Federal Court Rules in Favor of Transgender Teen in School Bathroom Case Supreme Court Had Vacated
A federal district court has ruled in favor of a transgender teenager from Virginia whose case is at the heart of the debate over school bathrooms, a matter the Supreme Court had previously vacated.
The U.S. District Court of the Eastern District of Virginia rejected the Gloucester School Board's request to dismiss Gavin Grimm v. Gloucester County School Board Tuesday, instructing both parties to plan a settlement meeting in the next 30 days.
The court held that both the Constitution and Title IX protects transgender students from being restricted from using the restroom of their choice, the one that corresponds with their gender identity.
"I feel an incredible sense of relief," said Grimm, 19, the local NBC affiliate reported.
"After fighting this policy since I was 15 years old, I finally have a court decision saying that what the Gloucester County School Board did to me was wrong and it was against the law."
Last year the Trump administration scrapped the controversial 2016 Obama guidelines that said that children in American public schools must be allowed to use the bathrooms and other sex-specific facilities based on their gender identity, and threatened to withhold funds if schools did not comply.
Grimm graduated from high school in 2017. He had not been allowed to used the men's facilities in 2014 after the Gloucester County School Board implemented a policy stipulating that students must use restroom that matches their biological sex on their birth certificates.
The Supreme Court vacated the case in March of last year due to the change in perspective of the new presidential administration, sending the case back to the 4th Circuit Court of Appeals, which sent the case back to the district court in July of 2017.
Some parents in Virginia found the court's ruling bizarre.
"I thought it would be such a simple thing to recognize that sex-segregated spaces are segregated by sex," said Natassia Grover, a stay-at-home mom in Loudoun County, in a Wednesday interview with The Christian Post. Grover has three children enrolled in the public school system in the populous northern Virginia county outside of Washington D.C.
"But instead, I read something that could have come straight out of a George Orwell novel," she said, describing the text of the court's decision.
She said she was "flabbergasted" that the court actually employed the phrase "sex assigned at birth" as though sex is something that cannot be discovered through prenatal blood tests and fetal ultrasounds in the months before birth.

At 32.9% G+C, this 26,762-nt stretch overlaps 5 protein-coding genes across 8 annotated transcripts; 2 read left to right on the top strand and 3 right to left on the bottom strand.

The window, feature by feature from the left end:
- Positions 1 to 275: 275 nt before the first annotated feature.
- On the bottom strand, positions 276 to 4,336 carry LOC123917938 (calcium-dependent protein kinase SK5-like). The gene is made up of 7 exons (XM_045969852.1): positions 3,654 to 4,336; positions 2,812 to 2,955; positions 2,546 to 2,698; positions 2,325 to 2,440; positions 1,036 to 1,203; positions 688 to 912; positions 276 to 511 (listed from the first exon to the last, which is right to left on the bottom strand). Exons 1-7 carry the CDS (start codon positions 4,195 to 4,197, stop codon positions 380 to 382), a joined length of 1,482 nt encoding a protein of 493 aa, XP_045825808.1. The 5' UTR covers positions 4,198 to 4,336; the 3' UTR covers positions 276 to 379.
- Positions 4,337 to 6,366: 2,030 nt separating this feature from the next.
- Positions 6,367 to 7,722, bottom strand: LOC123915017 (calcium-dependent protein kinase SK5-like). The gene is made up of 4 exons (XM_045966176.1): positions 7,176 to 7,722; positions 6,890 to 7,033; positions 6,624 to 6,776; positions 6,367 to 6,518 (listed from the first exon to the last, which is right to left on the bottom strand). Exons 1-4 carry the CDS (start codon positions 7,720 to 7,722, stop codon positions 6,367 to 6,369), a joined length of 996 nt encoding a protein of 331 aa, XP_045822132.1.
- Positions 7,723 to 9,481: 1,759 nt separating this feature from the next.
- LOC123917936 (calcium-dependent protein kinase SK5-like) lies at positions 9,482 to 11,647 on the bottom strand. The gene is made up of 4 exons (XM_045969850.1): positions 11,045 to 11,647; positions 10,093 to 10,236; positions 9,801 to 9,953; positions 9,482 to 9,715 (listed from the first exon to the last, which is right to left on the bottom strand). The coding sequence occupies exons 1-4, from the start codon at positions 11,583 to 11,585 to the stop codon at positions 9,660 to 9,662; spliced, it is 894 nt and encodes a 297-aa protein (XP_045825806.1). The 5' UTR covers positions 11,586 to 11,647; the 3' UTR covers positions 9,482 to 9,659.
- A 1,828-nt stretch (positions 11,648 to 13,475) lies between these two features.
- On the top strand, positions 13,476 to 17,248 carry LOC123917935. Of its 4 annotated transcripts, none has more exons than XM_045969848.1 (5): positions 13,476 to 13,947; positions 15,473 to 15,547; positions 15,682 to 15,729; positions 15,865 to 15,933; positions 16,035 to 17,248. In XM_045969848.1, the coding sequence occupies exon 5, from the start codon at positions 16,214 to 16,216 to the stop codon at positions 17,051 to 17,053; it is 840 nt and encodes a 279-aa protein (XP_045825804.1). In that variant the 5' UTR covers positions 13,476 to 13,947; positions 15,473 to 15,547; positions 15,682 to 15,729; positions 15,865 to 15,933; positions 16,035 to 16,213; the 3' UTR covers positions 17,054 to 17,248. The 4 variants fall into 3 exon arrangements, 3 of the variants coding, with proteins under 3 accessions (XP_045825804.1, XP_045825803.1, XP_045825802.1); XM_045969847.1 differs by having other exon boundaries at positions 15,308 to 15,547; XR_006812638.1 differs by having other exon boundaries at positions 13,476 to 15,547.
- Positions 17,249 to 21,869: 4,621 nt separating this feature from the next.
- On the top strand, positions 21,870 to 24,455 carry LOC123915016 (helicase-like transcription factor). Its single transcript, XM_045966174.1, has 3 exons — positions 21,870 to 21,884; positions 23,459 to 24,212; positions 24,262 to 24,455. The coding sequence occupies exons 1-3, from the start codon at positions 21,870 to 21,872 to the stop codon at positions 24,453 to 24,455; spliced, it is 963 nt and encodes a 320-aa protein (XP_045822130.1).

"The school board used the term 'biological gender,' clearly meaning 'sex,' and based on this ruling it appears that the courts have decided that 'gender identity' is more important than sex."
In the text of its decision, the court also wrote that Grimm "obtained a treatment documentation letter from his medical providers confirming that he was receiving treatment for gender dysphoria and was to be treated as a male in all respects — including restroom use."
Grover, who is also a registered nurse, thinks this amounts to "medical tyranny."
"As if doctors get to decide school policies regarding language and facility access," she said, exasperated.
"What's happening here is that radical ideologues expect entire communities to change the way they think. Everyone must conform to this particular idealistic worldview that says 'What I feel I am is what I am and everyone must act accordingly.'"
Kara Dansky, a board member of the radical feminist group Women's Liberation Front, explained in an email to CP Wednesday that she views the district court's decision as "factually and legally misguided" and the entire concept of gender identity as "purely a function of self-identification subject to absolutely no limits in terms of who may invoke it, for how long, or for what purpose." And it is women and girls who stand to lose considerably when the courts conflate sex with gender identity, she maintains.
When sex is redefined as gender identity with regard to Title IX protections, she added, it "allows any man to justify his presence in any women-only space – restroom, locker room, shower, dormitory, etc. – simply by claiming to 'identify' as a woman."
"And the Court offers no principle by which this redefinition is confined just to students. Title IX applies to students, faculty, administrators, other employees, and anyone else who walks into any Title IX institution. Thus any male teacher, professor, administrator, employee, or visitor who 'self-identifies' as female must, as a matter of law, also be granted access to all of those single-sex spaces," Dansky said.
Her organization filed a joint friend of the court brief with the Family Policy Alliance in the Grimm case both when it reached the U.S. Supreme Court and when it was sent back to the 4th Circuit Court of Appeals, arguing that "sex" should not be legally reinterpreted to mean "gender identity."
Court documents say that Grimm used the boys' restrooms at the school for around seven weeks with no issues.
Prior to the Grimm lawsuit, which was first filed in 2015, the school board enacted a policy requiring students with gender identity issues to be allowed to use an "alternative appropriate private facility."